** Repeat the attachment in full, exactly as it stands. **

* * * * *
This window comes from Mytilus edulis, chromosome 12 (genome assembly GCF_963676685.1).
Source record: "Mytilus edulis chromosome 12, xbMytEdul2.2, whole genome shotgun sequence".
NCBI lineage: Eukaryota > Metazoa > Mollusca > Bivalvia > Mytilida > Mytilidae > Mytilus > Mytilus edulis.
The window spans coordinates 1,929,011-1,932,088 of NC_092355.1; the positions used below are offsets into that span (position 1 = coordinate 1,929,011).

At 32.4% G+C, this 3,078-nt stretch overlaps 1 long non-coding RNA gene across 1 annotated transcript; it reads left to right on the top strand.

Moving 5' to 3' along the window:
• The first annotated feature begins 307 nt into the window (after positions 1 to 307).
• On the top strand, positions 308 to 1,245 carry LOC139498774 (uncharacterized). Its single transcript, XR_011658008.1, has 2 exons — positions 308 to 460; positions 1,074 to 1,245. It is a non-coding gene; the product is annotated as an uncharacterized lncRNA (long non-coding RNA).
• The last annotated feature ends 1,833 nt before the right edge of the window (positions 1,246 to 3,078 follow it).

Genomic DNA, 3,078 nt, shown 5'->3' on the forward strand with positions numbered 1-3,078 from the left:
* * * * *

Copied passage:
This window comes from Mytilus edulis, chromosome 12 (genome assembly GCF_963676685.1).
Source record: "Mytilus edulis chromosome 12, xbMytEdul2.2, whole genome shotgun sequence".
NCBI lineage: Eukaryota > Metazoa > Mollusca > Bivalvia > Mytilida > Mytilidae > Mytilus > Mytilus edulis.
The window spans coordinates 1,929,011-1,932,088 of NC_092355.1; the positions used below are offsets into that span (position 1 = coordinate 1,929,011).

At 32.4% G+C, this 3,078-nt stretch overlaps 1 long non-coding RNA gene across 1 annotated transcript; it reads left to right on the top strand.

Moving 5' to 3' along the window:
• The first annotated feature begins 307 nt into the window (after positions 1 to 307).
• On the top strand, positions 308 to 1,245 carry LOC139498774 (uncharacterized). Its single transcript, XR_011658008.1, has 2 exons — positions 308 to 460; positions 1,074 to 1,245. It is a non-coding gene; the product is annotated as an uncharacterized lncRNA (long non-coding RNA).
• The last annotated feature ends 1,833 nt before the right edge of the window (positions 1,246 to 3,078 follow it).

Genomic DNA, 3,078 nt, shown 5'->3' on the forward strand with positions numbered 1-3,078 from the left: